Coloration of reef organisms
Coloration in reef organisms

hot buttons for colours section of Biology of Caribbean Coral Reefs website
Topics relating to colours include how colours are created, considered here, and HOW COLOURS ARE PERCEIVED and the FUNCTION OF COLOURS, dealt with in other sections.

How colours are created

Colours in marine animals are created by pigment deposits, considered here, and by CHROMATOPHORES, by refraction of light from STRUCTURAL ELEMENTS, and by the PRESENCE OF OTHER ORGANISMS.

How colours are created: pigment deposits

seahorse dive leader for Biology of Caribbean Coral Reefs website photograph of Caribbean reef fishes taken from a video

"Aren't these little fishes pretty?! Their colours are mostly from chromatophores, although some of the the black colours are from pigment deposits in cells which don't change in size...and in these shiners the reflectivity is caused by white pigments in cells that also don't change in size." - Little Cayman 2003

NOTE unknown ID

drawing showing mechanism of production of black and white colours in fishes
Black is a common colour in reef fishes, such as the banded butterflyfish Chaetodon striatus shown here. It may result from black melanophores that can be regulated in size, but it and almost all white colours in fishes can also result from pigment deposits either within cells or in tissues that cannot be regulated in size as are the chromatophores. White coloration in fishes is created from light reflecting off a deeper layer of pigment-containing cells known as iridiphores. In the banded butterflyfish featured here, the black colours are from light reflected from melanin-containing cells in the dermis, while the white colour is from light reflected from a deeper iridiphore layer.

NOTE "black" "to carry" these are a type of chromatophore specialised to carry the black pigment melanin. This is the same pigment that our own bodies manufacture when tanning in the sun

photograph of a peacock flounder Bothus lunatus
Peacock flounders Bothus lunatus have one or two larger deposits of melanin pigment along the midline of the body, and several smaller deposits on the peripheral fins. While some of these deposits are more-or less permanently visible, the fish can augment their size and intensity by increasing the size of adjacent melanophores. Such adjustments allow finer control on the camouflaging effect.




Peacock flounder Bothus lunatus 0.5X

photograph of a king-helmet shell Cassis flammea
In molluscs, shell colours derive mainly from coloured matter within the crystalline photograph of a Caribbean fighting conch Strombus pugilismatrix of calcium carbonate that makes up the shell. The coloured matter may be pigment deposits, including some melanin, but more commonly are deposits of coloured by-products of the animal's own metabolism.

Colorful king-helmet shells Cassis
are now extremely rare
because of over-collecting. This
is a museum specimen 0.4X

West Indies fightig conch
Strombus pugilis

photograph of flame augers Terebra turinus showing imprecise colour pattern between individuals
Deposition of pigments in the shells of molluscs is quite imprecise, as shown by this array of flame augers from Barbados. So, while the pattern of pigment deposition to form the "flames" is certainly characteristic for the species in these 4 individuals, considerable variation exists both between and within individuals in the precise details of the pattern.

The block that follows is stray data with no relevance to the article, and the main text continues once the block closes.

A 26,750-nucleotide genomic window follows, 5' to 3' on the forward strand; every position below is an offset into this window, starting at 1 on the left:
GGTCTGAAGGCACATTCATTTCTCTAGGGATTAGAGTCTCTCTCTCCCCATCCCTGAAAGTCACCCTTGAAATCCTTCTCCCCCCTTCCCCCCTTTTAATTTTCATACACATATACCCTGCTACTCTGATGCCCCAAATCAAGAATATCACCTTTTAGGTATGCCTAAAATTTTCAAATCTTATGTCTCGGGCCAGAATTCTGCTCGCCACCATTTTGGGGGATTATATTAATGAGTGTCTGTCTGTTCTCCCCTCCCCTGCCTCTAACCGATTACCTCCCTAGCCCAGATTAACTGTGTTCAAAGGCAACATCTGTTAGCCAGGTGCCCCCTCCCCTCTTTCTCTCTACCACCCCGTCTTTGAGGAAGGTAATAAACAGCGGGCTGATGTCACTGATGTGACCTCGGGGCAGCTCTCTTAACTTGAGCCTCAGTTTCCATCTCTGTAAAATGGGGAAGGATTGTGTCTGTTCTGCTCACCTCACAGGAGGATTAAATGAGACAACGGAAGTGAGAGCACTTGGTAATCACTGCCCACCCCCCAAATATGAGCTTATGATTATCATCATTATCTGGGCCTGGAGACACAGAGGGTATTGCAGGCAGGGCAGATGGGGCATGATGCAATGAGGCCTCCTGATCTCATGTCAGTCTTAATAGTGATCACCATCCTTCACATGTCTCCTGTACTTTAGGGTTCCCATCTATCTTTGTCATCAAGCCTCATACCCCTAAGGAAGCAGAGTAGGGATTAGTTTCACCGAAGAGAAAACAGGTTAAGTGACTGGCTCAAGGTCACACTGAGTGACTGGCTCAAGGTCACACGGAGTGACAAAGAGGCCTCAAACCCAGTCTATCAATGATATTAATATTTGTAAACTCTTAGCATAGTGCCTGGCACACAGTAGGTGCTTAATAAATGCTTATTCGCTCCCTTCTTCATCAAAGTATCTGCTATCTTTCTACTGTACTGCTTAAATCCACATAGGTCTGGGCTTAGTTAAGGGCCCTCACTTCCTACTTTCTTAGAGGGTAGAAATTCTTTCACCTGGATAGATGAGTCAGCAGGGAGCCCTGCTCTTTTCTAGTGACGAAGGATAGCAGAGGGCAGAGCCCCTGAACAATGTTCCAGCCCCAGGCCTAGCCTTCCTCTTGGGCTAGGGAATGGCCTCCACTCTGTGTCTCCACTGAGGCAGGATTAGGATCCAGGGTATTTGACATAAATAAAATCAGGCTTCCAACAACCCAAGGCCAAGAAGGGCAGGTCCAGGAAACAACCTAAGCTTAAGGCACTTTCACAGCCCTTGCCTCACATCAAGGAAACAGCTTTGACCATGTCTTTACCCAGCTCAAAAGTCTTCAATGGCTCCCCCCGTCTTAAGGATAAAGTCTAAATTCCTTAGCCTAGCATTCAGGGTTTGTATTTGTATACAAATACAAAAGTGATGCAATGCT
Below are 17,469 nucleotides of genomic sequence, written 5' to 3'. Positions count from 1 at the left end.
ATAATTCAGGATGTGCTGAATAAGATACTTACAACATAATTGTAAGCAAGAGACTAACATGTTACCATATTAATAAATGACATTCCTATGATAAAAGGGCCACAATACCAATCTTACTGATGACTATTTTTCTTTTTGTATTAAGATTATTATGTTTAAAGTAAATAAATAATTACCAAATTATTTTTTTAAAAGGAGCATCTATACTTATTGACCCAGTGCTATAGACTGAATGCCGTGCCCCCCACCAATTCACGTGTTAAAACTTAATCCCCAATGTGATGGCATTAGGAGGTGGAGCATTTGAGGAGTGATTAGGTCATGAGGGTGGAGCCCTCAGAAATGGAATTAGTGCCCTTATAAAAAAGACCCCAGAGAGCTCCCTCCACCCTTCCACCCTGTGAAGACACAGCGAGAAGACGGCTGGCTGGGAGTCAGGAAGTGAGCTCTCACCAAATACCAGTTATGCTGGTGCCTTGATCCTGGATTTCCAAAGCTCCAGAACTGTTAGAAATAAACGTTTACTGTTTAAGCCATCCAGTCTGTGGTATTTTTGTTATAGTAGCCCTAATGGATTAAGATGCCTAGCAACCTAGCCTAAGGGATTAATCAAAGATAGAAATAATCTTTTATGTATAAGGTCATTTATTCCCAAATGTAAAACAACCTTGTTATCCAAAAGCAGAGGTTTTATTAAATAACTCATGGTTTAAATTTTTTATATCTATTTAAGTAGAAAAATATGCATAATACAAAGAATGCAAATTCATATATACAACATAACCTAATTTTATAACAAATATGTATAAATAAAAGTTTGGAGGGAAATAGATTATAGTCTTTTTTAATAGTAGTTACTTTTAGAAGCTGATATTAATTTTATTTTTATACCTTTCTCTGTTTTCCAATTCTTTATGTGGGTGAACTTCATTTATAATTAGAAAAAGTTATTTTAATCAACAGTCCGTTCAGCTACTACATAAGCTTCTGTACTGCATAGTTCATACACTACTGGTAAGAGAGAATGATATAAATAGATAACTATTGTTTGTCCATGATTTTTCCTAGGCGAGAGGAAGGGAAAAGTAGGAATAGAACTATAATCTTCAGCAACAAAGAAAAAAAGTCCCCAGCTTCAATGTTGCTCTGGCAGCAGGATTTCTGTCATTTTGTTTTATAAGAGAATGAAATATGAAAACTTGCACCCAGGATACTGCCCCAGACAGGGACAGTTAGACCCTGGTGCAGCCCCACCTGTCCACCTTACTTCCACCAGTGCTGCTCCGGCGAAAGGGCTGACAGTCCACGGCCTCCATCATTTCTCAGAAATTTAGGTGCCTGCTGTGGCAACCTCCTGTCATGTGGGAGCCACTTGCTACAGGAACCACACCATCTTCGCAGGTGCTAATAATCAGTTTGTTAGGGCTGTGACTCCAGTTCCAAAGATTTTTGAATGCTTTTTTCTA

Flame augers Terebra taurinus 1.2X

photograph of spiny lobster Justitia longimanus
Lobsters, shrimps, and other crustaceans have an abundance of red caroteoid pigments. These exist both as colour-changeable chromatophores in the skin underlying the exoskeleton, and as pigment deposits in the exoskeleton itself. The pigment is obtained from seaweed and phytoplankton foods directly, or from animal prey that themselves eat the plant material.

NOTE lit. "outside skeleton". In arthropods it is the hard outer non-living casing conissting of protein and carbohydrates impregnated with calcium salts. The exoskeleton is periodically moulted, sometimes several times per year, to allow the animal to grow in size




Spiny lobster Justitia longimanus
containing carotenoid pigments 0.2X

Colours in most marine invertebrates, such as sponges, are also created by pigment deposits. Sponges consist of aggregations of cells with no tissues or organs. The cells are of different types, some involved in water flow and feeding, and others with protection, reproduction, and defense. One type, known as a chromatocyte (lit. "colour cell), contains pigments and imparts the overall colour to the sponge. The photographs below show a variety of sponge colours. Photograph below Right courtesy Anne Dupont, Florida.
photograph of purple tube sponges photograph of colorful Caribbean sponges photograph of rope sponges courtesy Anne Dupont, Florida
Above: purple tube sponge Aplysina sp. 0.2X
Middle: pink vase sponge Niphates digitalis 0.25X Right: rope sponge Aplysina cauliformis 0.25X

photograph of a school of shiners
Shiners and other reflective fishes such as sardines, anchovies, and the like, have a layer of iridiphores in their skin, similar to the type noted above for the banded butterflyfish. In shiners, however, the iridiphores differ somewhat in that they are filled with white, reflective, crystalline guanine and act like mirrors, reflecting light almost unchanged from their surfaces.

NOTE guanine is a by-product from the breakdown of nucleic acids. Mirror-reflectivity and its role in camouflae is considered elsewhere: FUNCTIONS OF COLOURS: DEFENSE/CAMOUFLAGE

hot button for how colours are created part of BCCR hot button for how colours are perceived part of BCCR hot button for functions of colours part of BCCR